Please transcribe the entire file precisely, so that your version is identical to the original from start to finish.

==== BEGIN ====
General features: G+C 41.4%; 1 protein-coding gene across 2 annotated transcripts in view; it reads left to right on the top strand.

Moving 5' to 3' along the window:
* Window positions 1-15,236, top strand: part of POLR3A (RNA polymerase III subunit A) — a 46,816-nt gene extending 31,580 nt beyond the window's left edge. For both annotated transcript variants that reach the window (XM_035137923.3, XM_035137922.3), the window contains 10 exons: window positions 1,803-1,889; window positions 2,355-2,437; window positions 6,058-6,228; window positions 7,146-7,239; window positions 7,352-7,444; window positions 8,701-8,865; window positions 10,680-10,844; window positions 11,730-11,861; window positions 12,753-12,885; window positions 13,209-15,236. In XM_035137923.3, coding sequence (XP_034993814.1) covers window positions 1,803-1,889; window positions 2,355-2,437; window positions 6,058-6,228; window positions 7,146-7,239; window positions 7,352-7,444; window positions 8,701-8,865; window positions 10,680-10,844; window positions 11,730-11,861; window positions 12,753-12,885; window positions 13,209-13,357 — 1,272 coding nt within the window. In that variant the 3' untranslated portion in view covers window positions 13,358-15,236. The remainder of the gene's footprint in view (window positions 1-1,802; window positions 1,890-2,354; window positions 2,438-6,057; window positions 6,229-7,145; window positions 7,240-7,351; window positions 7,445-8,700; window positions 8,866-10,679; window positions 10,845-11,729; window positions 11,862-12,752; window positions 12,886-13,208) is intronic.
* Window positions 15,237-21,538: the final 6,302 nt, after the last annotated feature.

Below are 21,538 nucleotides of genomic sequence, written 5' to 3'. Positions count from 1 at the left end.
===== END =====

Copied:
General features: G+C 41.4%; 1 protein-coding gene across 2 annotated transcripts in view; it reads left to right on the top strand.

Moving 5' to 3' along the window:
* Window positions 1-15,236, top strand: part of POLR3A (RNA polymerase III subunit A) — a 46,816-nt gene extending 31,580 nt beyond the window's left edge. For both annotated transcript variants that reach the window (XM_035137923.3, XM_035137922.3), the window contains 10 exons: window positions 1,803-1,889; window positions 2,355-2,437; window positions 6,058-6,228; window positions 7,146-7,239; window positions 7,352-7,444; window positions 8,701-8,865; window positions 10,680-10,844; window positions 11,730-11,861; window positions 12,753-12,885; window positions 13,209-15,236. In XM_035137923.3, coding sequence (XP_034993814.1) covers window positions 1,803-1,889; window positions 2,355-2,437; window positions 6,058-6,228; window positions 7,146-7,239; window positions 7,352-7,444; window positions 8,701-8,865; window positions 10,680-10,844; window positions 11,730-11,861; window positions 12,753-12,885; window positions 13,209-13,357 — 1,272 coding nt within the window. In that variant the 3' untranslated portion in view covers window positions 13,358-15,236. The remainder of the gene's footprint in view (window positions 1-1,802; window positions 1,890-2,354; window positions 2,438-6,057; window positions 6,229-7,145; window positions 7,240-7,351; window positions 7,445-8,700; window positions 8,866-10,679; window positions 10,845-11,729; window positions 11,862-12,752; window positions 12,886-13,208) is intronic.
* Window positions 15,237-21,538: the final 6,302 nt, after the last annotated feature.

Below are 21,538 nucleotides of genomic sequence, written 5' to 3'. Positions count from 1 at the left end.